5 Reasons to Learn a Foreign Language, and 2 Selfless Ways to Do It

Teaching

Back in 2001, I joined the Army.  I did this because of 9/11.  However, I knew I wasn’t going to just take any old job they wanted me to take.  I specifically wanted to be a linguist.

I had always heard that the US military had one of the best language schools in the world, providing “full immersion” training (language instruction in the native language, for those who aren’t familiar with the term “immersion”).  It’s as close as you can get to learning in a foreign country without actually being there.

So, after 16 months of 7 hours a day training, I graduated as a qualified Chinese Mandarin linguist, having passed the Defense Language Proficiency Test.

Learning a second language is one of the most difficult things I’ve ever done.  But it’s been absolutely wonderful for my personal development, even though there were many times when I wasn’t too happy about the choice I’d made to do it.  Here are 5 reasons why I would suggest EVERYONE attempt to learn a language other than your native one.

1. Another tool in your toolbox. It doesn’t really matter whether you’re the entrepreneurial sort, or someone who draws a paycheck.  Knowing a foreign language makes you more attractive to potential employers/clients.  It opens up new opportunities for you to assist in ways that you simply couldn’t without being multi-lingual.

But, it’s first and foremost another way to serve others.  Because I speak another language, I’ve had the opportunity to communicate with people that I wouldn’t have been able to otherwise.  It’s allowed me to help them get to where they needed to go.  Would they have figured it out on their own?  Yeah, probably.  Was it nice for them to get to speak to someone in their own language (albeit stuttering ol’ me) in a foreign country that seemed to be confusing to them?  You bet it was.  You should have seen their faces light up when they heard a white guy speak Mandarin.  Priceless. 🙂

2. Develop discipline. Language learning requires effort every single day.  It’s not something you can pick up with two lessons a week.  Understanding how to develop a habit of consistency, and why it’s so important, is the single greatest lesson I discovered as I was going through language school.  I can say honestly that the only reason I got any discipline at all from the military was because I went to language school.

3. Expanded horizons, for you and others. Learning a new language requires you to learn something about another culture.  Some cultures are more foreign than others, but every single one does at least one thing differently than what you’re used to.  By taking the time and effort to understand a certain idiom or mannerism necessary to communicate effectively in a new language, you open your eyes to new experiences.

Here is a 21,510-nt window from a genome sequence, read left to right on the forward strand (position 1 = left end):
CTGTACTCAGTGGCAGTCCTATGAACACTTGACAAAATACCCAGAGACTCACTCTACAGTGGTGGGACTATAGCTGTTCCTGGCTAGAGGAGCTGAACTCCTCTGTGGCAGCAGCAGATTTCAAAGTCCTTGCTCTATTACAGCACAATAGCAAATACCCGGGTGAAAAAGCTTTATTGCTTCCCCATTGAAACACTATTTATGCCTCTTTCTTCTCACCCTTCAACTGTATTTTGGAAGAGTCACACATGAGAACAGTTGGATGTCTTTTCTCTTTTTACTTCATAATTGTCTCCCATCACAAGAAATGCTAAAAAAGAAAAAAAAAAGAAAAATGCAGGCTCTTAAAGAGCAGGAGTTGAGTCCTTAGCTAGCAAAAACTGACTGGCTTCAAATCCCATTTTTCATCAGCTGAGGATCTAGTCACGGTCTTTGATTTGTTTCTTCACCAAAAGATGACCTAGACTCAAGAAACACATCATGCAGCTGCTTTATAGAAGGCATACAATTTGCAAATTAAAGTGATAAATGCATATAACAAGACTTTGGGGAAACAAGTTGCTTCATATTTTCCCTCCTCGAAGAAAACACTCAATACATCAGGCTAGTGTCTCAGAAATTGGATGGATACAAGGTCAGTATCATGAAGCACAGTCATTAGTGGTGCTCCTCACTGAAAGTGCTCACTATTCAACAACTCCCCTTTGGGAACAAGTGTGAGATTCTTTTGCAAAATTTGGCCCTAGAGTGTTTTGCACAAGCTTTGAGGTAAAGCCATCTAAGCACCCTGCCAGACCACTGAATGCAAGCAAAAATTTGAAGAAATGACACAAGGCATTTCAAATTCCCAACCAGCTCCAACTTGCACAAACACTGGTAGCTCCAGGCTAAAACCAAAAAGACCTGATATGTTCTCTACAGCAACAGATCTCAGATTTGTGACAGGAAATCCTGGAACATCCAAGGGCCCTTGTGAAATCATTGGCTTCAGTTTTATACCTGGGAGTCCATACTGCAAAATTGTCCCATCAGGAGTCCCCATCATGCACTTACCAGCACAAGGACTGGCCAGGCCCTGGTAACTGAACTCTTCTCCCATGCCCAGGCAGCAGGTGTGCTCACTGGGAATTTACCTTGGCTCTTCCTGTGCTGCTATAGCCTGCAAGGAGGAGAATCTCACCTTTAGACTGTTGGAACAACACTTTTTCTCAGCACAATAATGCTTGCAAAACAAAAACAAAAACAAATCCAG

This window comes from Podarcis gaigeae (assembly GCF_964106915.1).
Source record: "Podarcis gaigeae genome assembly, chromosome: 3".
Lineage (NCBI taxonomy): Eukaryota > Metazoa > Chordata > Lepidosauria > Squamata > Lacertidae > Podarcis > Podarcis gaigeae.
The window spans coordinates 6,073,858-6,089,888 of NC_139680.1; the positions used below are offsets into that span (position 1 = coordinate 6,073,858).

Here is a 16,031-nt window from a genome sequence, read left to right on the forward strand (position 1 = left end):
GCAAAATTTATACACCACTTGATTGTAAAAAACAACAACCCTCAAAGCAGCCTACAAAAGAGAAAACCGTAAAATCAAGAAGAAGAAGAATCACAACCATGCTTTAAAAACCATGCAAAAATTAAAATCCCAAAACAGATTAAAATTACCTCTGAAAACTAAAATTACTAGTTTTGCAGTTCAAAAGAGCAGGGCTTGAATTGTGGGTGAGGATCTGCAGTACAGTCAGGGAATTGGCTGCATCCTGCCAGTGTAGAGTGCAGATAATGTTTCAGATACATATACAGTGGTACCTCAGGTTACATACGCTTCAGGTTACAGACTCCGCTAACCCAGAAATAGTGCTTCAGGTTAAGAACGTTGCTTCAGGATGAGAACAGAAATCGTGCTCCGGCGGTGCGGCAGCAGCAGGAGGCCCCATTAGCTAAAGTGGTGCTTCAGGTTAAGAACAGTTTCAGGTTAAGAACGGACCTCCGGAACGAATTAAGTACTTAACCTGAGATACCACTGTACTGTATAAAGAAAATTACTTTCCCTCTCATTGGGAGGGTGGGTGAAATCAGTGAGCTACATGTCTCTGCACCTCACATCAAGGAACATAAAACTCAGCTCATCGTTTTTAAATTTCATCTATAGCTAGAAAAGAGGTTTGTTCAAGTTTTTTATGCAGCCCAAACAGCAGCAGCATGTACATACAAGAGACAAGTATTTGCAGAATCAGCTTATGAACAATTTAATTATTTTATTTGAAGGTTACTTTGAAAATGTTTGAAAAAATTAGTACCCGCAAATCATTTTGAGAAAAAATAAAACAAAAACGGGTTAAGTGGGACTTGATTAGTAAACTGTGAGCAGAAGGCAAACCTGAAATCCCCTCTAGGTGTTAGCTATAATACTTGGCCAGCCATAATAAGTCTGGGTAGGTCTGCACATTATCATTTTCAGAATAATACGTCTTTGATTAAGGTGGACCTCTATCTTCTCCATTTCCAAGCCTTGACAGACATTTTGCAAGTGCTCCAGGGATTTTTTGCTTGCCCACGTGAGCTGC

Additionally, you’re going to meet people that don’t think the same way you do.  The process of learning a language allows you to ask all kinds of questions that may be taboo in another culture, or simply not often questioned.  The exchange of ideas, and the necessity to walk a mile in someone else’s shoes, provides a growth opportunity for both parties.  Is this going to solve world hunger, or the nuclear weapons problem?  Not hardly.  But it can make a big difference in your life, and in the life of the person you’re speaking with.

4. Gain confidence. Speaking to someone new has always been difficult for me.  Speaking with someone new in a new language, well… that’s exponentially harder. I’m still much better at understanding spoken Mandarin than I am at speaking it myself.

But speaking up in a foreign language, especially when you’re still learning, forces you to become okay with failure.  Not that you accept it as the final end state, but that you realize it’s not going to kill you.  I can’t tell you how many times my teachers, let alone people on the street in China, cracked up at me when I tried to say something.  But, every single time, even the people who weren’t being paid to instruct me taught me how to say something properly.  I thanked them for their help and went on my way, perhaps having learned a new phrase.

I found out that people weren’t looking to pounce on me when I screwed up.  Sure, I got laughed at, but it wasn’t mean-spirited.  It was simply funny (sometimes really funny, depending on how badly I mangled a phrase).  We had a good chuckle, and then moved on.  I learned that you’re never going to be perfect, so why worry about it?  Just do what you’re going to do, and fix it as you go along.

5. Do something difficult. Sometimes, it’s worth doing something hard simply for the sake of doing something hard.  As my dad used to say, “It builds character”.  And, “You’ll thank me for this one day”.  And, “It’ll be over before you’re married”.  I especially hated that last one, and it wasn’t even true in the case of language school.